Lakewood Childcare Center

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Yoga and meditation, two good tools to use to help calm the body and mind. We have done some yoga in the preschool room, feel free to check out the following article of the benefits of yoga for children.

The article below is about meditation:


Interacting with others is a part of a preschooler’s social emotional development. Interacting with others helps children learn how to communicate through play and shared interests. Children build their language skills with interactions by learning to have conversations with a series of exchanges, their vocabulary builds by listening and repeating, and they start to share stories from real experiences and get creative and make up stories. Interacting with others helps build confidence and self-esteem. 

Children learn from each other and build turn-taking skills by asking. Children use their interactions to tell others how they feel about something and to stand up for their rights when they have been wronged. These are all part of a child’s social development and a big part of the Creative Curriculum goals and objectives we use to help your child learn and master these skills.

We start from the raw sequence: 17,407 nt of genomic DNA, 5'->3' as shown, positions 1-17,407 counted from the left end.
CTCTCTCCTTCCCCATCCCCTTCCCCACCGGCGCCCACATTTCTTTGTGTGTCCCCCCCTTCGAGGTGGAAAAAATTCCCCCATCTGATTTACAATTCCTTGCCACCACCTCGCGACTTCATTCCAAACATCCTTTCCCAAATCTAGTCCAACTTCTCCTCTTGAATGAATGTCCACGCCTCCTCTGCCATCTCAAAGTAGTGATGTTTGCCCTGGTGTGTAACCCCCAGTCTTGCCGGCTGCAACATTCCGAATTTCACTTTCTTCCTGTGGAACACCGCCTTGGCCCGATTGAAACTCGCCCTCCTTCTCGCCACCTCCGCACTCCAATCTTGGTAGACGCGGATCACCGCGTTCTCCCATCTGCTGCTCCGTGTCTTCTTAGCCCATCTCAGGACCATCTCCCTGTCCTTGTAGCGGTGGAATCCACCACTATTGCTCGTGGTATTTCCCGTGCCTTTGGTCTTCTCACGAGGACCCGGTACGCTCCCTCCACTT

Continue to build these interactions at home through daily experiences to help these skills continue to grow and be strong.


We welcome two new friends to preschool in January! Welcome Maxwell and Amelia!



Preschooler’s emotions run high and low and there are times when they need some help controlling their sad and upset feelings. In the classroom we try to focus on a lot of breathing tips used from Conscious Discipline. There are four different ways to breath we use:

  • Drain – Extend arms out, pretending your arms are faucets. Tighten arm, shoulder, and face muscles. Exhale slowly making a “sssshhhh” sound and release all your muscles, draining out the stress.
  • Pretzel – Standing up, cross your ankles. Now, cross your right wrist over left, turn your hands so your thumbs are facing the floor, put palms together and interlace fingers. Bend your elbows out and gently turn your hands down and toward your body until they rest on the center of your chest. Put your tongue on the roof of your mouth. Relax and breathe.
  • Balloon – Place your hands on top of your head and interlace your fingers. Breathe in through your nose as you raise your arms, inflating the imaginary balloon. Release the air in the balloon by pursing your lips, exhaling slowly, lowering your arms, and making a “pbpbpbpbpb” sound.
  • S.T.A.R.Smile, Take a deep breath, And Relax. Encourage belly breathing where the tummy goes out when the air goes in, and in when the air goes out. Also help your child learn to exhale slower than they inhale.